2.50
Hdl Handle:
http://hdl.handle.net/10755/148993
Type:
Presentation
Title:
Complexity: The Science of the 21st Century
Abstract:
Complexity: The Science of the 21st Century
Conference Sponsor:Sigma Theta Tau International
Conference Year:2005
Author:Lindberg, Curt, MHA
P.I. Institution Name:Plexus Institute
Title:President
Complexity has been called the science of the 21st century by Stephen Hawking and Edward O. Wilson. What is this new science and what does it have to do with nursing are the questions to be explored is symposium. Complexity, very simply, it is science's most recent attempt to explain how order and novelty emerge in the world. As such it is the intellectual successor to systems theory and chaos theory. Complex systems are created by a number of diverse and interdependent agents that are constantly changing and interacting with each other. Such systems are ubiquitous in life. Some examples include the brain, ant colonies, hospitals, communities, families, economies, and the human heart. The defining feature of complex systems is emergence: the order that emerges through the interactions of components in complex systems is "greater than - and different from - the sum of the parts," to use a familiar phrase. This scientific discipline is being developed by some of the world's leading researchers, Nobel laureates, and MacArthur "geniuses," such as Murray Gell-Mann, Ilya Prigogine, Edward O. Wilson, Stuart Kauffman and Ralph D. Stacey. Because nurses play such a central role in health care, also a complex system, and because they interact with so many elements of the system ? from patients, families and physicians to communities and public health agencies ? it is vital for nursing scholars and leaders to plumb this new science for insights that will enable nurses to enhance the well-being of patients. This presentation will provide an overview of the history and principles of complexity science, a beginning look at how complexity science insights and practices are being tapped to advance nursing care and the role of nursing in healthcare and society, and suggested resources for symposium attendees who wish to learn more.
Repository Posting Date:
26-Oct-2011
Date of Publication:
17-Oct-2011
Sponsors:
Sigma Theta Tau International

Full metadata record

DC FieldValue Language
dc.typePresentationen_GB
dc.titleComplexity: The Science of the 21st Centuryen_GB
dc.identifier.urihttp://hdl.handle.net/10755/148993-
dc.description.abstract<table><tr><td colspan="2" class="item-title">Complexity: The Science of the 21st Century</td></tr><tr class="item-sponsor"><td class="label">Conference Sponsor:</td><td class="value">Sigma Theta Tau International</td></tr><tr class="item-year"><td class="label">Conference Year:</td><td class="value">2005</td></tr><tr class="item-author"><td class="label">Author:</td><td class="value">Lindberg, Curt, MHA</td></tr><tr class="item-institute"><td class="label">P.I. Institution Name:</td><td class="value">Plexus Institute</td></tr><tr class="item-author-title"><td class="label">Title:</td><td class="value">President</td></tr><tr class="item-email"><td class="label">Email:</td><td class="value">Curt@PlexusInstitute.org</td></tr><tr><td colspan="2" class="item-abstract">Complexity has been called the science of the 21st century by Stephen Hawking and Edward O. Wilson. What is this new science and what does it have to do with nursing are the questions to be explored is symposium. Complexity, very simply, it is science's most recent attempt to explain how order and novelty emerge in the world. As such it is the intellectual successor to systems theory and chaos theory. Complex systems are created by a number of diverse and interdependent agents that are constantly changing and interacting with each other. Such systems are ubiquitous in life. Some examples include the brain, ant colonies, hospitals, communities, families, economies, and the human heart. The defining feature of complex systems is emergence: the order that emerges through the interactions of components in complex systems is &quot;greater than - and different from - the sum of the parts,&quot; to use a familiar phrase. This scientific discipline is being developed by some of the world's leading researchers, Nobel laureates, and MacArthur &quot;geniuses,&quot; such as Murray Gell-Mann, Ilya Prigogine, Edward O. Wilson, Stuart Kauffman and Ralph D. Stacey. Because nurses play such a central role in health care, also a complex system, and because they interact with so many elements of the system ? from patients, families and physicians to communities and public health agencies ? it is vital for nursing scholars and leaders to plumb this new science for insights that will enable nurses to enhance the well-being of patients. This presentation will provide an overview of the history and principles of complexity science, a beginning look at how complexity science insights and practices are being tapped to advance nursing care and the role of nursing in healthcare and society, and suggested resources for symposium attendees who wish to learn more.</td></tr></table>en_GB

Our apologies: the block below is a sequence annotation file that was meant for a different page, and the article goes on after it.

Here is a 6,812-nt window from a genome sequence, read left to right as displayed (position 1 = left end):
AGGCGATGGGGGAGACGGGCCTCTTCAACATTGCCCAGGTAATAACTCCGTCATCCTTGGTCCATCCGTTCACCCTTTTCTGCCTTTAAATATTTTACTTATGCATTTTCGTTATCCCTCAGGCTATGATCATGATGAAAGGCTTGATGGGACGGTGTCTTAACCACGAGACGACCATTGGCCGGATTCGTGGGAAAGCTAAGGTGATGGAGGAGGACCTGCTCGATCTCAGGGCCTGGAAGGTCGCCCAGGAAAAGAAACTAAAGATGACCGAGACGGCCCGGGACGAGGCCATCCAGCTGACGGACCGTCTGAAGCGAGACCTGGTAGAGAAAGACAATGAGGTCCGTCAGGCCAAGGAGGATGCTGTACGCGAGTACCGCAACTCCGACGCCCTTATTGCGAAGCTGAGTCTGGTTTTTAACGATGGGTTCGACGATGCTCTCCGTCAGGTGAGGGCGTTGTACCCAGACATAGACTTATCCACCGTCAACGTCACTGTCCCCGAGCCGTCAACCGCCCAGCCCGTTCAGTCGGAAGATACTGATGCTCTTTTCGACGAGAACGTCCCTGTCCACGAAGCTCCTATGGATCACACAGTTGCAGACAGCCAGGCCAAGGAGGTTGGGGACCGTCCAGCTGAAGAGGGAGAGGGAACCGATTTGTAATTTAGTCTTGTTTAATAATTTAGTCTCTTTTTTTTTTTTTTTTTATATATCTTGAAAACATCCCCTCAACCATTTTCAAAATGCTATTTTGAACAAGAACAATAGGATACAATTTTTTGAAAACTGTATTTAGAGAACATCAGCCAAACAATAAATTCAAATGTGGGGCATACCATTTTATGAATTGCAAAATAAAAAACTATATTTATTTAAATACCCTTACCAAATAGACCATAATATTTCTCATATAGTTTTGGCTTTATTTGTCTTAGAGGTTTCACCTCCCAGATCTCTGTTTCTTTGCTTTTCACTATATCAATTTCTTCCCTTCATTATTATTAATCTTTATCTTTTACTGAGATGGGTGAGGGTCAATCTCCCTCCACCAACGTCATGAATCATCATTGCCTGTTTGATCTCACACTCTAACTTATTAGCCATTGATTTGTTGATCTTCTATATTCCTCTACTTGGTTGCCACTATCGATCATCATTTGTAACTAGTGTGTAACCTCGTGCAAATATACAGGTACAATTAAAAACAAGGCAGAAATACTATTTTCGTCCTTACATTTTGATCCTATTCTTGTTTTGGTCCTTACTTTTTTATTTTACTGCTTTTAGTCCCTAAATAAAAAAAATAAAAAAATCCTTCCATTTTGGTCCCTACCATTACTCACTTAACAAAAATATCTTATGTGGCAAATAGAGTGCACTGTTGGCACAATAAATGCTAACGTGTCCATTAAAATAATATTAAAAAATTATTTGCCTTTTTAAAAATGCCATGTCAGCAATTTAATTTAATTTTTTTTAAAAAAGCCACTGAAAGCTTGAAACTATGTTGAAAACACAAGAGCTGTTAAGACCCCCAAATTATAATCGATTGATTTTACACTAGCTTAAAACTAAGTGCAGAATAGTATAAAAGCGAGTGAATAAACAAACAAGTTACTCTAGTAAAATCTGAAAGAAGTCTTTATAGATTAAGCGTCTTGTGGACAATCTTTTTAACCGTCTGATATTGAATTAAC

dc.date.available2011-10-26T09:54:13Z-
dc.date.issued2011-10-17en_GB
dc.date.accessioned2011-10-26T09:54:13Z-
dc.description.sponsorshipSigma Theta Tau Internationalen_GB
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